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Emotional Distress and Childlessness in Estonia: A comparison of men and women.
Stockholm University, Faculty of Social Sciences, Department of Sociology.
2011 (English)Independent thesis Advanced level (degree of Master (Two Years)), 20 credits / 30 HE creditsStudent thesis
Abstract [en]

The mental-health consequences of childlessness have been well documented and the perception is that women are more likely than men to experience lower mental well-being, including emotional distress, as a result of childlessness; despite the fact that very few studies have focused on the implications for men. Thus, employing OLS multiple regression we seek to examine: (1) the association between childlessness and emotional distress and whether the risk was greater among men or women. (2) Whether there is significant variation in emotional distress among childless individuals after controlling for socio-demographic factors. The data was derived from the Estonian Health Interview Survey, collected in 2006 and 2007. The survey was a multi-stage random sample of the Estonian Population aged 15-85. Under study was men and women aged 40 and above (N=4294).The outcome variable- emotional distress is based on the emotional state questionnaire (EST-Q), a self-rated health measure. The simple regression and multivariate OLS regressions indicated higher predicted levels of emotional distress symptoms for childless men when compared to childless women. In comparison, the interactions revealed more distress among childless women. Overall, the results garnered indicate that educational attainment and personal income ameliorates the negative mental health consequences of childlessness. However, the degree and manner in which childlessness matter differ by gender, ethnicity and relationship status, but was inconclusive for age. An unexpected finding from the interaction models was the high level of distress among women that were parents. In general, the outcomes point to other reasons for the higher levels of distress among women.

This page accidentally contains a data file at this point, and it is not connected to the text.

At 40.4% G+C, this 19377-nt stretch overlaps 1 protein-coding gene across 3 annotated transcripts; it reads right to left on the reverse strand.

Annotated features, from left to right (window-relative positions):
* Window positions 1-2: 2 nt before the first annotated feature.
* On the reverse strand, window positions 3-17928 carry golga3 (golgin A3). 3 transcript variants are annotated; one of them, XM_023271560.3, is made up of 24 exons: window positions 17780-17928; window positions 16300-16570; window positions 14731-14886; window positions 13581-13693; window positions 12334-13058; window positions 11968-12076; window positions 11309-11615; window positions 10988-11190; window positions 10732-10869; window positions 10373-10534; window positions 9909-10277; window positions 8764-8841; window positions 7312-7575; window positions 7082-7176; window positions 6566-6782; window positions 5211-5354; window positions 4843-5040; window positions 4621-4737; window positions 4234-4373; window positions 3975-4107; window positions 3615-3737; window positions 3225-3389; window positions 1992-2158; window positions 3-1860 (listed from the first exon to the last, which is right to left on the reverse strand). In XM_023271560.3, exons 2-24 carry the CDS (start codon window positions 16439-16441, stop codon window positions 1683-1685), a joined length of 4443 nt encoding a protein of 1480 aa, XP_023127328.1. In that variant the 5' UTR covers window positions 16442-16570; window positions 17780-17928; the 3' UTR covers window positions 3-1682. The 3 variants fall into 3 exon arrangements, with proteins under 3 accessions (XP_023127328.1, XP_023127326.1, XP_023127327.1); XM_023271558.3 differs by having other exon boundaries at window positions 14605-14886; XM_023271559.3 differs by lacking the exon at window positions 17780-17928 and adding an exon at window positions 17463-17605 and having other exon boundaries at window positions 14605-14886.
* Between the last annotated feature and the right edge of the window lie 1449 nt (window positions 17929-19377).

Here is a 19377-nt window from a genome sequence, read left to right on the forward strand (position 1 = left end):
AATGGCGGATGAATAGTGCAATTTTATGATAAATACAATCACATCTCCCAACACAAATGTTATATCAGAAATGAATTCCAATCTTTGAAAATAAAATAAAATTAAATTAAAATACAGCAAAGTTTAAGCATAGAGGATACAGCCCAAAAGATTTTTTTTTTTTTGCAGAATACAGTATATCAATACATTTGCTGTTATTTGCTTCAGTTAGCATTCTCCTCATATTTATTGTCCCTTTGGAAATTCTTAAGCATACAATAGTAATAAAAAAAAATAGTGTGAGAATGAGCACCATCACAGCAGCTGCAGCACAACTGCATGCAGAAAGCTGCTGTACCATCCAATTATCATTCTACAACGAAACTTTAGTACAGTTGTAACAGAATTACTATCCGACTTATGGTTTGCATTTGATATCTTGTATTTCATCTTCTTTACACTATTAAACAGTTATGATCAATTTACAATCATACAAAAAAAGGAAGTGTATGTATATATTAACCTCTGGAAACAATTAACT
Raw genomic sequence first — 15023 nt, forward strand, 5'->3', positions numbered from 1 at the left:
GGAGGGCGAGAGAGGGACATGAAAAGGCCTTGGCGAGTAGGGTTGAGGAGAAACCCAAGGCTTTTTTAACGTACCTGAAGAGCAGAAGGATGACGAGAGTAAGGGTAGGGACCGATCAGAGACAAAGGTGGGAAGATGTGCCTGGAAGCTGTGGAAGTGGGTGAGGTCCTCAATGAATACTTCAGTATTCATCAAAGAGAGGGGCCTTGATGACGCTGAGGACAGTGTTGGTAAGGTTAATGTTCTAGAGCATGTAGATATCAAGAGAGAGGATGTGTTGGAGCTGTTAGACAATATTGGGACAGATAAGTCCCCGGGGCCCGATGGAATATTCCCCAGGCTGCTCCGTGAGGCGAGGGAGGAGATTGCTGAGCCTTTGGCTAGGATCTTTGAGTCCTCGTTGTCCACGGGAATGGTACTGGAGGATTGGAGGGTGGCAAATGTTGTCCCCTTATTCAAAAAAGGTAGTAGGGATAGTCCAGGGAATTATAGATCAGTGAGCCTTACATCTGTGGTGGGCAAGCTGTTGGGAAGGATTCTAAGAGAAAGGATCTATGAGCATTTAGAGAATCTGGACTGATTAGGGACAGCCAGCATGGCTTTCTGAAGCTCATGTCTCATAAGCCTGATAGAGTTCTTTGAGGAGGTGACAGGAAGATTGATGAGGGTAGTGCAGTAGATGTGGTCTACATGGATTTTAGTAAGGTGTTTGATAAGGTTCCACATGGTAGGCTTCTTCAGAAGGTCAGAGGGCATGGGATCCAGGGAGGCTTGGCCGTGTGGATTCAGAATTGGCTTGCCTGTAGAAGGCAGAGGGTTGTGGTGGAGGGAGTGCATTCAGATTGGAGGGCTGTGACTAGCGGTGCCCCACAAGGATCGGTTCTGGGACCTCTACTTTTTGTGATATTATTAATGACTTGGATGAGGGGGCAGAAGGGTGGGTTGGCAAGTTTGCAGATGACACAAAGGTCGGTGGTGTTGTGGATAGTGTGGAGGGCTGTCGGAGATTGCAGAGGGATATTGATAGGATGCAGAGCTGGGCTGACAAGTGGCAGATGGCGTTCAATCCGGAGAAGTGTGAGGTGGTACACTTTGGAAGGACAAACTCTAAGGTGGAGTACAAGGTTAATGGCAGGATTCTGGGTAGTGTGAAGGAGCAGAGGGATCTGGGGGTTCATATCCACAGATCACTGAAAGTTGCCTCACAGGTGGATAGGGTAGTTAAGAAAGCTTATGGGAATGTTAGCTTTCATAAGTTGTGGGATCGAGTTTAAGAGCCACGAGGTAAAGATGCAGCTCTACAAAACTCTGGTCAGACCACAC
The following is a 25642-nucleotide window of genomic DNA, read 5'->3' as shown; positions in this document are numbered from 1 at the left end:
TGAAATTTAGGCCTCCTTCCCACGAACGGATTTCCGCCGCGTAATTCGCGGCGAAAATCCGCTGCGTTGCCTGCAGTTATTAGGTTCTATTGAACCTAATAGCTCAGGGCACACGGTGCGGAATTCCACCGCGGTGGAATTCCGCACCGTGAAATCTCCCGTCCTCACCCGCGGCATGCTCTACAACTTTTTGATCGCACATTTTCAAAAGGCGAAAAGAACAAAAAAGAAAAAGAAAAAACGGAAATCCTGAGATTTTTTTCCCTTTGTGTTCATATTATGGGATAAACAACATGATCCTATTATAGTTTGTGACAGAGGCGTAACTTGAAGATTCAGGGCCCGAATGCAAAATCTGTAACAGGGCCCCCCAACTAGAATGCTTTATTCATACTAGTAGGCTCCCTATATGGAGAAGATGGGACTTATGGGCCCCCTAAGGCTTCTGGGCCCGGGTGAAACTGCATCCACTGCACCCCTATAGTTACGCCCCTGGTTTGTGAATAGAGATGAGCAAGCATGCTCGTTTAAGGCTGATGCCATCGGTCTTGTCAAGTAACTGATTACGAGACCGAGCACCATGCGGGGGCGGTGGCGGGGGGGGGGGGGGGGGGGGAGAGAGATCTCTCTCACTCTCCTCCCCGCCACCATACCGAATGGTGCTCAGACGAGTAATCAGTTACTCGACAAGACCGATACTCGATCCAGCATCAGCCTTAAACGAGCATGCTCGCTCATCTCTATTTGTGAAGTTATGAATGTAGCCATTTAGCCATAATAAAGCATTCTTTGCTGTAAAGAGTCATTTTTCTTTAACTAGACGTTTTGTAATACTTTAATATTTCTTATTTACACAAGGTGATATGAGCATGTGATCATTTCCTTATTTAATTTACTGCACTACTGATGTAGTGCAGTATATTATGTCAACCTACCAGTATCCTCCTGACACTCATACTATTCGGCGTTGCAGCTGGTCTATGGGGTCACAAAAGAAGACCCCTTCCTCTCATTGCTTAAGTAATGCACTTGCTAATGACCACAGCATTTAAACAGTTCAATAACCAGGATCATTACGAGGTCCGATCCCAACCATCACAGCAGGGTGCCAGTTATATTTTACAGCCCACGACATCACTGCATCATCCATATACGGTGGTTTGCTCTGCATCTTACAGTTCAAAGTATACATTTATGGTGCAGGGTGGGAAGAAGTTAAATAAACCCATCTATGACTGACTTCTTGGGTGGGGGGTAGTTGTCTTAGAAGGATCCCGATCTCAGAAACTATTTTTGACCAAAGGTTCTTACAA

The mental-health consequences of childlessness have been well documented and the perception is that women are more likely than men to experience lower mental well-being, including emotional distress, as a result of childlessness; despite the fact that very few studies have focused on the implications for men. Thus, employing OLS multiple regression we seek to examine: (1) the association between childlessness and emotional distress and whether the risk was greater among men or women. (2) Whether there is significant variation in emotional distress among childless individuals after controlling for socio-demographic factors. The data was derived from the Estonian Health Interview Survey, collected in 2006 and 2007. The survey was a multi-stage random sample of the Estonian Population aged 15-85. Under study was men and women aged 40 and above (N=4294).The outcome variable- emotional distress is based on the emotional state questionnaire (EST-Q), a self-rated health measure. The simple regression and multivariate OLS regressions indicated higher predicted levels of emotional distress symptoms for childless men when compared to childless women. In comparison, the interactions revealed more distress among childless women. Overall, the results garnered indicate that educational attainment and personal income ameliorates the negative mental health consequences of childlessness. However, the degree and manner in which childlessness matter differ by gender, ethnicity and relationship status, but was inconclusive for age. An unexpected finding from the interaction models was the high level of distress among women that were parents. In general, the outcomes point to other reasons for the higher levels of distress among women.

Place, publisher, year, edition, pages
2011. , 51 p.
Keyword [en]
childlessness; Estonia; emotional state questionnaire (EST-Q); self-rated health; gender
National Category
Sociology
Identifiers
URN: urn:nbn:se:su:diva-67067OAI: oai:DiVA.org:su-67067DiVA: diva2:469433
Uppsok
Social and Behavioural Science, Law
Supervisors
Examiners
Available from: 2012-01-30 Created: 2011-12-23 Last updated: 2012-01-30Bibliographically approved

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